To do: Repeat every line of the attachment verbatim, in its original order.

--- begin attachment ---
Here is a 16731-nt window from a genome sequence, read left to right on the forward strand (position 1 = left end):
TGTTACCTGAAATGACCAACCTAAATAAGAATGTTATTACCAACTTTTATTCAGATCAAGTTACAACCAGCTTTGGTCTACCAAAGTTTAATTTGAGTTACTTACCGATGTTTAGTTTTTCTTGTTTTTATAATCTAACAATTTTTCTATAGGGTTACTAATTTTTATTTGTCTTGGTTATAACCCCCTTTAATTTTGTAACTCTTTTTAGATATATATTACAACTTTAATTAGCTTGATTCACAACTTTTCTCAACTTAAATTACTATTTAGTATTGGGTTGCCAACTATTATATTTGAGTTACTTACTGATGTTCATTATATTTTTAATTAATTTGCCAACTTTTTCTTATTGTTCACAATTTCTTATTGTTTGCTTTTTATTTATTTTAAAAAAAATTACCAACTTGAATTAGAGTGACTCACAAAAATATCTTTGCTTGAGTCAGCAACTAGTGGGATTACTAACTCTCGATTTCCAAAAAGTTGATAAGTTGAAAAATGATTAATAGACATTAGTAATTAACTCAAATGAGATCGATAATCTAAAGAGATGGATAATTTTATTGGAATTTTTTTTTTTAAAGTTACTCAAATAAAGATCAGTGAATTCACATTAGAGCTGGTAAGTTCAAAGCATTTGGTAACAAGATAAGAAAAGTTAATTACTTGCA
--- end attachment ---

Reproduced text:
Here is a 16731-nt window from a genome sequence, read left to right on the forward strand (position 1 = left end):
TGTTACCTGAAATGACCAACCTAAATAAGAATGTTATTACCAACTTTTATTCAGATCAAGTTACAACCAGCTTTGGTCTACCAAAGTTTAATTTGAGTTACTTACCGATGTTTAGTTTTTCTTGTTTTTATAATCTAACAATTTTTCTATAGGGTTACTAATTTTTATTTGTCTTGGTTATAACCCCCTTTAATTTTGTAACTCTTTTTAGATATATATTACAACTTTAATTAGCTTGATTCACAACTTTTCTCAACTTAAATTACTATTTAGTATTGGGTTGCCAACTATTATATTTGAGTTACTTACTGATGTTCATTATATTTTTAATTAATTTGCCAACTTTTTCTTATTGTTCACAATTTCTTATTGTTTGCTTTTTATTTATTTTAAAAAAAATTACCAACTTGAATTAGAGTGACTCACAAAAATATCTTTGCTTGAGTCAGCAACTAGTGGGATTACTAACTCTCGATTTCCAAAAAGTTGATAAGTTGAAAAATGATTAATAGACATTAGTAATTAACTCAAATGAGATCGATAATCTAAAGAGATGGATAATTTTATTGGAATTTTTTTTTTTAAAGTTACTCAAATAAAGATCAGTGAATTCACATTAGAGCTGGTAAGTTCAAAGCATTTGGTAACAAGATAAGAAAAGTTAATTACTTGCA